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American

Eight Settlers Ragtown American Whiskey

OVERALL
RATING

7

Whiskey Review: Eight Settlers Ragtown American Whiskey

Tasting Notes:

About:
45% ABV; aged minimum 3 years; 750mL
Appearance:
Few, scattered, uneven legs, light blonde, clear
Nose:
Highly aromatic. Creamy, honeyed citrus, chamomile tea, lemon cookies
Palate:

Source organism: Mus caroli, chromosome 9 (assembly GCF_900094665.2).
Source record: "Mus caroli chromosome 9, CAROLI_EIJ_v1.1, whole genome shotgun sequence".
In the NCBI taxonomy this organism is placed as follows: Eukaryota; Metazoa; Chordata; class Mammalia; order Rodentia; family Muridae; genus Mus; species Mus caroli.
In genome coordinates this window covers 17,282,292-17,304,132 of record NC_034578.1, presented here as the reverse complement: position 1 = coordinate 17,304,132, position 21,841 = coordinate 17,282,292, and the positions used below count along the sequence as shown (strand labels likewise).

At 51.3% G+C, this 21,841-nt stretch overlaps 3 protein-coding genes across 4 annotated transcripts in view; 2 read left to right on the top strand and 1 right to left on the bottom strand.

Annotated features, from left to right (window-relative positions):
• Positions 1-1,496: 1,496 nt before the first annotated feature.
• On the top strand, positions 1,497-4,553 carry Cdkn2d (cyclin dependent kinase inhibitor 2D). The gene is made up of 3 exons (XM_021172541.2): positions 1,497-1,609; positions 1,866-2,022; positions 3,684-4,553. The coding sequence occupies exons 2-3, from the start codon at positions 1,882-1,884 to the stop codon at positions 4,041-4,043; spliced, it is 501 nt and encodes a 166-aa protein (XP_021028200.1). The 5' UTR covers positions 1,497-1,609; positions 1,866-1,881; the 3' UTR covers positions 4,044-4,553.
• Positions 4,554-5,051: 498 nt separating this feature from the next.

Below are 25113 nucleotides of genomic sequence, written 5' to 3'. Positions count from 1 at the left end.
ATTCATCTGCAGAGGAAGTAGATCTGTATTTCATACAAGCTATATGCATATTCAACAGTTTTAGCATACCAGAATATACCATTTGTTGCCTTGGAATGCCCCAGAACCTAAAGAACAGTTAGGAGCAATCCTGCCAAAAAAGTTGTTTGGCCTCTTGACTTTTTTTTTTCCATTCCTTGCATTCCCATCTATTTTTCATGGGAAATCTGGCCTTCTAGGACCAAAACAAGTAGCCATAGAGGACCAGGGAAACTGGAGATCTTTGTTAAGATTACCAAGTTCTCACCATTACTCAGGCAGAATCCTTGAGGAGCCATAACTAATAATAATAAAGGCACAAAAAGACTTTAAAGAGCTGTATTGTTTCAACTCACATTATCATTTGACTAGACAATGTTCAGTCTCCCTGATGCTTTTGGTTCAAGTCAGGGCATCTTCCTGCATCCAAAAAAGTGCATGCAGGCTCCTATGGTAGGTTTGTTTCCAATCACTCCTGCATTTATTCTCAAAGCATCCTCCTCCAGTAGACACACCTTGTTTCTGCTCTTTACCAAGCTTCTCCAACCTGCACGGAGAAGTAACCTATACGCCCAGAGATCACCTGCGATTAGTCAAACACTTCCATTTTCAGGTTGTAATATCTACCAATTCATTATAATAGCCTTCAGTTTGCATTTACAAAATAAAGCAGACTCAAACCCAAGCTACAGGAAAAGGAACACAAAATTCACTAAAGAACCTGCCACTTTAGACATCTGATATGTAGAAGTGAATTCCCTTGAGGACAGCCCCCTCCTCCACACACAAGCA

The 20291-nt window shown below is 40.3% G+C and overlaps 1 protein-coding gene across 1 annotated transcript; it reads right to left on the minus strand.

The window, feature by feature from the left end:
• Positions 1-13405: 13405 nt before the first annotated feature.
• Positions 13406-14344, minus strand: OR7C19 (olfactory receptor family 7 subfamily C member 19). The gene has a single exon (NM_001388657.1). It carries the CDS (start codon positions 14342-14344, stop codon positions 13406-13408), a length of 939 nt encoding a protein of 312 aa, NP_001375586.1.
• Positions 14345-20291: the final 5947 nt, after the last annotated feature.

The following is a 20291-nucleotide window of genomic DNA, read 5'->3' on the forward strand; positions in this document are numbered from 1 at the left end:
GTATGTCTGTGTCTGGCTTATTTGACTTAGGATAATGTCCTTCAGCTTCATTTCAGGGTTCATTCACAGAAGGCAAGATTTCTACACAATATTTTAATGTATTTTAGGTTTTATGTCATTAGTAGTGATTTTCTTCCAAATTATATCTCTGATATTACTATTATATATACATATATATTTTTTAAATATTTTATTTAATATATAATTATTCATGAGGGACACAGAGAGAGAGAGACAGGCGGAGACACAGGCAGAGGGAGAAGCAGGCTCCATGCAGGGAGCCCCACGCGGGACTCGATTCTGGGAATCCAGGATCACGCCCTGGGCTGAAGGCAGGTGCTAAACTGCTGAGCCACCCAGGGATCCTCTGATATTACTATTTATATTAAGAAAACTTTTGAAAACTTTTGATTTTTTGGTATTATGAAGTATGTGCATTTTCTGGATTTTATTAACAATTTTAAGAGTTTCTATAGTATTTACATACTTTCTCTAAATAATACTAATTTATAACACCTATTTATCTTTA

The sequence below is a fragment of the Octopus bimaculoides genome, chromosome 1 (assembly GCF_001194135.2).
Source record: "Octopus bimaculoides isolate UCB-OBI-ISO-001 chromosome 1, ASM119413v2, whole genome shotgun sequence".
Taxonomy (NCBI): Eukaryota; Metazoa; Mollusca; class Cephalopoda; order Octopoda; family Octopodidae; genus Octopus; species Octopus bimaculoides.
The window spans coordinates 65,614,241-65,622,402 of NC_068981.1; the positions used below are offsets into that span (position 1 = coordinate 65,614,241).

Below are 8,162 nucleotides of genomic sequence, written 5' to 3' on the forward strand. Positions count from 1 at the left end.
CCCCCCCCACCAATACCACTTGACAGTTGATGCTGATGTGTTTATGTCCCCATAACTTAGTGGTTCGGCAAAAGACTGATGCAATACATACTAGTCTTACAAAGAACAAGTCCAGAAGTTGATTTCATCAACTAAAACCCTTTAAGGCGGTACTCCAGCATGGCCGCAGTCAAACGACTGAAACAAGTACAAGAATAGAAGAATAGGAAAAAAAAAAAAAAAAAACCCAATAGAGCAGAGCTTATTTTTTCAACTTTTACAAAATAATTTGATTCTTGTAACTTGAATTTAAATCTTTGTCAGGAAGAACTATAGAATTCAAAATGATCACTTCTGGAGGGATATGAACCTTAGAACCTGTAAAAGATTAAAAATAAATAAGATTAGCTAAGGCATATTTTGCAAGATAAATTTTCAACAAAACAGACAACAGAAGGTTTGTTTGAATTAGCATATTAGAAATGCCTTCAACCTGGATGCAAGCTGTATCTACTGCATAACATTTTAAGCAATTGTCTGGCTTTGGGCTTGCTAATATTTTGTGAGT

Soft, a little heavier texture. Extremely light in flavor, with a note of honey. Some of the citrus from the nose comes into back palate, pairing a crispness with a touch of spice. After a lingering finish, there’s a punchy burst of something bright and fruity, reminiscent of both peach and grapefruit. had much less of an impact, being a little too light on flavor – though the flavors that came through were good. I’ll be very, very interested in future releases of this expression, and to see if any differing factors change the output – more time in barrel, different blends, possibly a home distillation. Sending User Review 0 (0 votes) Buy A Bottle Share: XFacebookLinkedInEmail Drinks Aizome Island – Tropical Style Minor Cobbler Strawberry Rhubarb Julep Crimson & Clover Club Wynken, Blynken, & Nog Related Articles Whiskey Review: Highline Triple Rye Whiskey Editor’s Note: This whiskey was… READ ARTICLE ? about Whiskey Review: Highline Triple Rye Whiskey American / Reviews Whiskey Review: Savage & Cooke American Whiskey Editor’s Note: This whiskey was… READ ARTICLE ? about Whiskey Review: Savage & Cooke American Whiskey American / Reviews Whisky Review: Bruichladdich Octomore 14.3 Editor’s Note: This whisky was… READ ARTICLE ? about Whisky Review: Bruichladdich Octomore 14.3 Reviews / Scotch Whisky Review: Glenglassaugh 12 Years Old Editor’s Note: This whisky was… READ ARTICLE ? about Whisky Review: Glenglassaugh 12 Years Old Reviews / Scotch Whiskey Review: Highline American Whiskey Editor’s Note: This whiskey was… READ ARTICLE ? about Whiskey Review: Highline American Whiskey American / Reviews Whiskey Review: Savage & Cooke Rye Whiskey Editor’s Note: This whiskey was… READ ARTICLE ? about Whiskey Review: Savage & Cooke Rye Whiskey American / Reviews Whisky Review: Bruichladdich Octomore 14.2 Editor’s Note: This whisky was… READ ARTICLE ? about Whisky Review: Bruichladdich Octomore 14.2 Reviews / Scotch Whisky Review: Glenglassaugh Sandend Editor’s Note: This whisky was… READ ARTICLE ? about Whisky Review: Glenglassaugh Sandend Reviews / Scotch Whiskey Review: Highline Straight Kentucky Whiskey Editor’s Note: This whiskey was… READ ARTICLE ? about Whiskey Review: Highline Straight Kentucky Whiskey American / Reviews Whiskey Review: Savage & Cooke Bourbon Editor’s Note: This whiskey was… READ ARTICLE ? about Whiskey Review: Savage & Cooke Bourbon Bourbon / Reviews Talia Gragg Talia is part of the Portland service industry community, and an alumna of the Multnomah Whiskey Library. She’s an avid spirit and cocktail enthusiast, and likes to experience them both academically and recreationally. When not sipping whiskey she’s a ceramic artist and lover of travel. More by Talia Gragg Follow us on Twitter Find us on Facebook Follow us on Instagram Connect with on on LinkedIn About Advertise Subscribe Editorial Standards Privacy Policy Terms of Use